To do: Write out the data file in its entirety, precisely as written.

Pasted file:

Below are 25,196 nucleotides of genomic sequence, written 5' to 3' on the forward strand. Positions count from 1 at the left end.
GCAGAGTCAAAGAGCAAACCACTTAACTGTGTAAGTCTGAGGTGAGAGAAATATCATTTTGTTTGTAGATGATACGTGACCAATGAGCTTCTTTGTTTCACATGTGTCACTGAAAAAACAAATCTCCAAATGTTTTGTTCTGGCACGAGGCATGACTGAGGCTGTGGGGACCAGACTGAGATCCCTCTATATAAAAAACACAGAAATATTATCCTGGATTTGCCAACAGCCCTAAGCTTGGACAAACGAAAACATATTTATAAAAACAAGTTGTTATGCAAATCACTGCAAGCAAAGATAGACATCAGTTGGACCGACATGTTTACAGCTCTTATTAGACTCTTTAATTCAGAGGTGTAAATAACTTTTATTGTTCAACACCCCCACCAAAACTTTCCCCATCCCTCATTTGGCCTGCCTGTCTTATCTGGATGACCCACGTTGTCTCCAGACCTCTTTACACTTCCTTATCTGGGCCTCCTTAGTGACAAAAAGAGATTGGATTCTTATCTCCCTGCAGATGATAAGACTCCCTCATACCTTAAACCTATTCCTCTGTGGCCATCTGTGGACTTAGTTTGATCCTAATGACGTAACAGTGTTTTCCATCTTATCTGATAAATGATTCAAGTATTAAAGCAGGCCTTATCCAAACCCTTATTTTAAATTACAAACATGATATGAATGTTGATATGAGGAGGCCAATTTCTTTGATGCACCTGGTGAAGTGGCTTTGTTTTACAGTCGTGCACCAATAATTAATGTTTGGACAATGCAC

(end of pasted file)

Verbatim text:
Below are 25,196 nucleotides of genomic sequence, written 5' to 3' on the forward strand. Positions count from 1 at the left end.
GCAGAGTCAAAGAGCAAACCACTTAACTGTGTAAGTCTGAGGTGAGAGAAATATCATTTTGTTTGTAGATGATACGTGACCAATGAGCTTCTTTGTTTCACATGTGTCACTGAAAAAACAAATCTCCAAATGTTTTGTTCTGGCACGAGGCATGACTGAGGCTGTGGGGACCAGACTGAGATCCCTCTATATAAAAAACACAGAAATATTATCCTGGATTTGCCAACAGCCCTAAGCTTGGACAAACGAAAACATATTTATAAAAACAAGTTGTTATGCAAATCACTGCAAGCAAAGATAGACATCAGTTGGACCGACATGTTTACAGCTCTTATTAGACTCTTTAATTCAGAGGTGTAAATAACTTTTATTGTTCAACACCCCCACCAAAACTTTCCCCATCCCTCATTTGGCCTGCCTGTCTTATCTGGATGACCCACGTTGTCTCCAGACCTCTTTACACTTCCTTATCTGGGCCTCCTTAGTGACAAAAAGAGATTGGATTCTTATCTCCCTGCAGATGATAAGACTCCCTCATACCTTAAACCTATTCCTCTGTGGCCATCTGTGGACTTAGTTTGATCCTAATGACGTAACAGTGTTTTCCATCTTATCTGATAAATGATTCAAGTATTAAAGCAGGCCTTATCCAAACCCTTATTTTAAATTACAAACATGATATGAATGTTGATATGAGGAGGCCAATTTCTTTGATGCACCTGGTGAAGTGGCTTTGTTTTACAGTCGTGCACCAATAATTAATGTTTGGACAATGCAC